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Orientation mapping in super-resolution

Fluorescence polarization enables super-resolution dipole orientation mapping.

In 2014, Peter Walla and colleagues published a method called super-resolution by polarization demodulation (SPoD), in which information on fluorophore orientation is used to overcome the diffraction barrier. In this method, a sample is illuminated with polarized excitation light, and the periodic signals emitted with different phases are detected. These signals are then reconstructed with a deconvolution algorithm (SPEED) to produce super-resolution images.

Further interrogation of SPoD revealed that the SPEED algorithm alone could account for the increased resolution achieved, independent of polarization information, casting doubt on whether polarization modulation was in fact useful for super-resolution microscopy. Walla et al. have argued that polarization information alone can be used for resolution gain. Nevertheless, to some this remains an open question.

Dayong Jin at the University of Technology Sydney, Juntao Gao at Tsinghua University, Peng Xi at Peking University and colleagues have now built upon SPoD to develop super-resolution dipole orientation mapping (SDOM), which can determine and map the orientation of molecules in a super-resolution image. Prior to this method, the orientation of molecules could be mapped only with diffraction-limited resolution.

In SPoD, the dipole orientation is lost during the image-reconstruction process. SDOM bypasses the use of the SPEED algorithm and instead uses fluorophore intensity to generate a super-resolution image. It then extracts phase information to determine dipole orientation, creating a dipole orientation map that can be laid over the image.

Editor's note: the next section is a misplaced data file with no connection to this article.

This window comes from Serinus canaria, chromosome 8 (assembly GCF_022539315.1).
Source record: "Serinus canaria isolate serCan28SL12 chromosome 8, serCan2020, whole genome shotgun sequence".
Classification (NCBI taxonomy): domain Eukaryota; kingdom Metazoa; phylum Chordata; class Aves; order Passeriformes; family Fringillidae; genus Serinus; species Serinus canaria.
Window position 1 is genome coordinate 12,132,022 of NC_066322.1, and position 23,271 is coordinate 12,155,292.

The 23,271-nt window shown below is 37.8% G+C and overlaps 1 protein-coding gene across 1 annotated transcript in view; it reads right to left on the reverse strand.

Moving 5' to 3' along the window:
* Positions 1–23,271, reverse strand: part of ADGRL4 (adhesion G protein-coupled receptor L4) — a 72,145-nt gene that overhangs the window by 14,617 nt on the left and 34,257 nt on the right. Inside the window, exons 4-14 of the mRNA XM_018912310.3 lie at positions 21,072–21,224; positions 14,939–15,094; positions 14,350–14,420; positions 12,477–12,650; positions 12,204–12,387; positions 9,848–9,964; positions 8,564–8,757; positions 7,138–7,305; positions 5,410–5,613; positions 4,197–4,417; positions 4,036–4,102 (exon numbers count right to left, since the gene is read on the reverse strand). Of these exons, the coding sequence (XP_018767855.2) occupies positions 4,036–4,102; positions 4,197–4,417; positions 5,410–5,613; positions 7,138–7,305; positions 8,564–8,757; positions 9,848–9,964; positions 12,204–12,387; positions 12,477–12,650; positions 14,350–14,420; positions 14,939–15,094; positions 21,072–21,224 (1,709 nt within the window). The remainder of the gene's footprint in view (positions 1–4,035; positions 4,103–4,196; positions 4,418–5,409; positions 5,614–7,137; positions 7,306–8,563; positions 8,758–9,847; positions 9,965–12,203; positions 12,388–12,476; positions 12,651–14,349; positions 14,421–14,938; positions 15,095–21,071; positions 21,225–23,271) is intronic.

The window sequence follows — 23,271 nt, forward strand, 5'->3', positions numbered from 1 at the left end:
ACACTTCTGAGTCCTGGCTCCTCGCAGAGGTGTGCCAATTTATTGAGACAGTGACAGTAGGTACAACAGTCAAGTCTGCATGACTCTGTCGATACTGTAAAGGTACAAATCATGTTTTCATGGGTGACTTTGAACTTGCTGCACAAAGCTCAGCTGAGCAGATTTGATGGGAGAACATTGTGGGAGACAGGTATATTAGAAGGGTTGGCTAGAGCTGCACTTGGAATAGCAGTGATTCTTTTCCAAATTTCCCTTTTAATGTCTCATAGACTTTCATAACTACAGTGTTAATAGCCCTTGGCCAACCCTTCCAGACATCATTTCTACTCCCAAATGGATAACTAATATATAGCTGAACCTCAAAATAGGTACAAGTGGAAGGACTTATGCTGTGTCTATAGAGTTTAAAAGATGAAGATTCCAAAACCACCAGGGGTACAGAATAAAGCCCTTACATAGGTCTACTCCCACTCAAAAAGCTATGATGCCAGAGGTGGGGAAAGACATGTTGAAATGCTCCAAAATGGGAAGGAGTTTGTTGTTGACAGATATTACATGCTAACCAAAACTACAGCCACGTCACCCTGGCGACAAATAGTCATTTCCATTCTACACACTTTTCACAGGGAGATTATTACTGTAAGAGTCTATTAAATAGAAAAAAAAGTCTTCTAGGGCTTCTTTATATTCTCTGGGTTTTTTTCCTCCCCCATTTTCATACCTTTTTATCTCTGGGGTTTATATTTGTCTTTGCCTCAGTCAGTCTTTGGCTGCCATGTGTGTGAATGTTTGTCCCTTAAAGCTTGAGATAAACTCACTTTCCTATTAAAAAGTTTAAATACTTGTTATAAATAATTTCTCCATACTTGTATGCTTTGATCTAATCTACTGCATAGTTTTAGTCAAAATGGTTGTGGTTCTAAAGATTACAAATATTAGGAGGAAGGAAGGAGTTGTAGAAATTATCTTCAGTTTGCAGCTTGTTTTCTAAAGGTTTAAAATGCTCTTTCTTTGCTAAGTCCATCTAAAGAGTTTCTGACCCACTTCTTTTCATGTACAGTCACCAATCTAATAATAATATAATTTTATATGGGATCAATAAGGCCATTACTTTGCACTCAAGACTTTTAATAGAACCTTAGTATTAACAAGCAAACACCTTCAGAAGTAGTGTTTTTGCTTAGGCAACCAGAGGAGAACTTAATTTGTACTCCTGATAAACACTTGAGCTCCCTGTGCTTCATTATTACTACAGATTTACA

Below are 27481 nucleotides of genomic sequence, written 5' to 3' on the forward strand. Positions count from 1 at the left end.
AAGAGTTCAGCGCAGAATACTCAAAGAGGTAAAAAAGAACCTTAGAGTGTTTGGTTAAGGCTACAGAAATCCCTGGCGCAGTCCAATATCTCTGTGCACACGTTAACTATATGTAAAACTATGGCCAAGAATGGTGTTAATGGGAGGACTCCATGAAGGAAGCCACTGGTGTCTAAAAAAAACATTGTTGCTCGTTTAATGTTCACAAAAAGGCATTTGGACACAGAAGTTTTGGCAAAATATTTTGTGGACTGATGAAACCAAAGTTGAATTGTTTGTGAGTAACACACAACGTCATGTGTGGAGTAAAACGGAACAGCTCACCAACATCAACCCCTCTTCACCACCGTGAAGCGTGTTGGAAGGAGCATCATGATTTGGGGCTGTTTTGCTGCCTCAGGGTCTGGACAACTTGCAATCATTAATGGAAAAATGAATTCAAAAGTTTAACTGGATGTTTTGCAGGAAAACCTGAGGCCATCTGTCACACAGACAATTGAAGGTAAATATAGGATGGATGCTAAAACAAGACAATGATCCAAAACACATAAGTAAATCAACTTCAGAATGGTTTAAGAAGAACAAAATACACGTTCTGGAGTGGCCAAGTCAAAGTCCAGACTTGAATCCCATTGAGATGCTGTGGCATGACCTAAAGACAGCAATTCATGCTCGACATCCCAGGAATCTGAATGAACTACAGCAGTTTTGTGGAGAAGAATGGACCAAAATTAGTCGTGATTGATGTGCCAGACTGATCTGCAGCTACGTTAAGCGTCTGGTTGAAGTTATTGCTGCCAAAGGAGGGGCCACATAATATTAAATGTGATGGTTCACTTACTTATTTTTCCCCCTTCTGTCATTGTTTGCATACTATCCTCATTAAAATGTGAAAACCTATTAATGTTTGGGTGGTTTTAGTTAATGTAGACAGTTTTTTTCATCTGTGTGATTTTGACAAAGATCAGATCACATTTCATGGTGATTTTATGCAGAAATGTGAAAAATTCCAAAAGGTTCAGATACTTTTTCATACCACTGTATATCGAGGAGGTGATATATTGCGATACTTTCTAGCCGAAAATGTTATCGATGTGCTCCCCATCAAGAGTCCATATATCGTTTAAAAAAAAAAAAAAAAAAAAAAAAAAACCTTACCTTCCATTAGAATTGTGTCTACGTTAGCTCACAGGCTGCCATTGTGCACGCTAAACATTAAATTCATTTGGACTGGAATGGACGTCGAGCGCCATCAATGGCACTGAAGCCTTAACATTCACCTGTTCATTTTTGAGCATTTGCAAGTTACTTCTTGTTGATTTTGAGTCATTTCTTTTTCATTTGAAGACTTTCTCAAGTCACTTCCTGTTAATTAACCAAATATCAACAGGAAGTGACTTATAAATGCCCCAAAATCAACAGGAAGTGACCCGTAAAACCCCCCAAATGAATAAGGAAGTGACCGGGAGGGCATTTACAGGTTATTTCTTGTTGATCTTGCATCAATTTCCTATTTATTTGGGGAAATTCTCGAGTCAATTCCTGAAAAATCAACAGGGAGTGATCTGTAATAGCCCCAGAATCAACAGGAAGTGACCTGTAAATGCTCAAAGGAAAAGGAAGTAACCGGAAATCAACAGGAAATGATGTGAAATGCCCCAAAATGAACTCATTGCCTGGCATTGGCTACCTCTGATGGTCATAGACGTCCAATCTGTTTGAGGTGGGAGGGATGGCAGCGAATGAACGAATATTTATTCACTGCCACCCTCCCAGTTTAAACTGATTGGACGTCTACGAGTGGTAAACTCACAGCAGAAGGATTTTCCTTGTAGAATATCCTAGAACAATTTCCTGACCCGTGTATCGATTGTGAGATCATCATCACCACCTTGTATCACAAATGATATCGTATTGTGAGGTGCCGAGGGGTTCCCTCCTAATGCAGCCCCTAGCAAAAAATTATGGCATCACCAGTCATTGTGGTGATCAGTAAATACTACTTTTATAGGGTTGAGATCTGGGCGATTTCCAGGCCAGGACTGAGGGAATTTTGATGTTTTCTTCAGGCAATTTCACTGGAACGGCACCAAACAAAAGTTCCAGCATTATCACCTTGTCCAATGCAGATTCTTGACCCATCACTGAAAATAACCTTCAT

To demonstrate the strength of their method, the researchers began by comparing SPoD and SDOM images of dendritic spine necks in membrane-labeled hippocampal neurons. The SDOM images retained the same level of resolution as those obtained using SPoD, while gaining detailed dipole orientation information. The team went on to show that orientation information could be obtained for actin in fixed mammalian cells; the filaments were highly polarized and could be clearly resolved from one another. Similar results were obtained for septin and a nuclear pore complex protein in live yeast. SDOM represents an exciting method for studying the orientation of biological molecules in super-resolution.


  1. Hafi, N. et al. Fluorescence nanoscopy by polarization modulation and polarization angle narrowing. Nat. Methods 11, 579–584 (2014).

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  2. Zhanghao, K. et al. Super-resolution dipole orientation mapping via polarization demodulation. Light: Science & Applications 5, e16166 (2016).

    CAS  Article  Google Scholar 

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Strack, R. Orientation mapping in super-resolution. Nat Methods 13, 902 (2016).

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